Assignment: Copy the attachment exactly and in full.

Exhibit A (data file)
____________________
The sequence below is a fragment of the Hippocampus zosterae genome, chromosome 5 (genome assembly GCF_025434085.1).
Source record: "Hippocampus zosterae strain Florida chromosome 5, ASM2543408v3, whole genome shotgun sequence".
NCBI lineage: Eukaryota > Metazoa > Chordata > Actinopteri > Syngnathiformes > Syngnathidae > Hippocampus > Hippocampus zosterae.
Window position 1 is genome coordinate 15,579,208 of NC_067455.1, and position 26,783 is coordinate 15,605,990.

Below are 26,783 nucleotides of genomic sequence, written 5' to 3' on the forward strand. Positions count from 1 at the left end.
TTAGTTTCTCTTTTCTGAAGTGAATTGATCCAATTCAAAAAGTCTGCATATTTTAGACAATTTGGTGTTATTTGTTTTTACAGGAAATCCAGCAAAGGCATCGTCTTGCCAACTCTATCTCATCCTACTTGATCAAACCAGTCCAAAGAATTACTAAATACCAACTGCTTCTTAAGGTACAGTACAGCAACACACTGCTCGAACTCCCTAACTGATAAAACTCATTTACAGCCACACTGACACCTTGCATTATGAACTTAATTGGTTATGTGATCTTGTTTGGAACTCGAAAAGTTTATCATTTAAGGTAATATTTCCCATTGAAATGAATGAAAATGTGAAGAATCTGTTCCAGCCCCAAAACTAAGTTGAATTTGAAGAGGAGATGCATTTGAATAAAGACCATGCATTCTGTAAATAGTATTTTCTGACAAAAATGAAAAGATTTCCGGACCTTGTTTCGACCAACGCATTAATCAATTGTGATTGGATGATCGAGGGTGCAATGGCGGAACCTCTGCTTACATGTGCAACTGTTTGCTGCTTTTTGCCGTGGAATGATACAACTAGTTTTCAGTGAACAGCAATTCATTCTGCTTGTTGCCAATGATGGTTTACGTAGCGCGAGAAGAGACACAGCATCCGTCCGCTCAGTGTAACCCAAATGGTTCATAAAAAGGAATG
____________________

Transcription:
The sequence below is a fragment of the Hippocampus zosterae genome, chromosome 5 (genome assembly GCF_025434085.1).
Source record: "Hippocampus zosterae strain Florida chromosome 5, ASM2543408v3, whole genome shotgun sequence".
NCBI lineage: Eukaryota > Metazoa > Chordata > Actinopteri > Syngnathiformes > Syngnathidae > Hippocampus > Hippocampus zosterae.
Window position 1 is genome coordinate 15,579,208 of NC_067455.1, and position 26,783 is coordinate 15,605,990.

Below are 26,783 nucleotides of genomic sequence, written 5' to 3' on the forward strand. Positions count from 1 at the left end.
TTAGTTTCTCTTTTCTGAAGTGAATTGATCCAATTCAAAAAGTCTGCATATTTTAGACAATTTGGTGTTATTTGTTTTTACAGGAAATCCAGCAAAGGCATCGTCTTGCCAACTCTATCTCATCCTACTTGATCAAACCAGTCCAAAGAATTACTAAATACCAACTGCTTCTTAAGGTACAGTACAGCAACACACTGCTCGAACTCCCTAACTGATAAAACTCATTTACAGCCACACTGACACCTTGCATTATGAACTTAATTGGTTATGTGATCTTGTTTGGAACTCGAAAAGTTTATCATTTAAGGTAATATTTCCCATTGAAATGAATGAAAATGTGAAGAATCTGTTCCAGCCCCAAAACTAAGTTGAATTTGAAGAGGAGATGCATTTGAATAAAGACCATGCATTCTGTAAATAGTATTTTCTGACAAAAATGAAAAGATTTCCGGACCTTGTTTCGACCAACGCATTAATCAATTGTGATTGGATGATCGAGGGTGCAATGGCGGAACCTCTGCTTACATGTGCAACTGTTTGCTGCTTTTTGCCGTGGAATGATACAACTAGTTTTCAGTGAACAGCAATTCATTCTGCTTGTTGCCAATGATGGTTTACGTAGCGCGAGAAGAGACACAGCATCCGTCCGCTCAGTGTAACCCAAATGGTTCATAAAAAGGAATG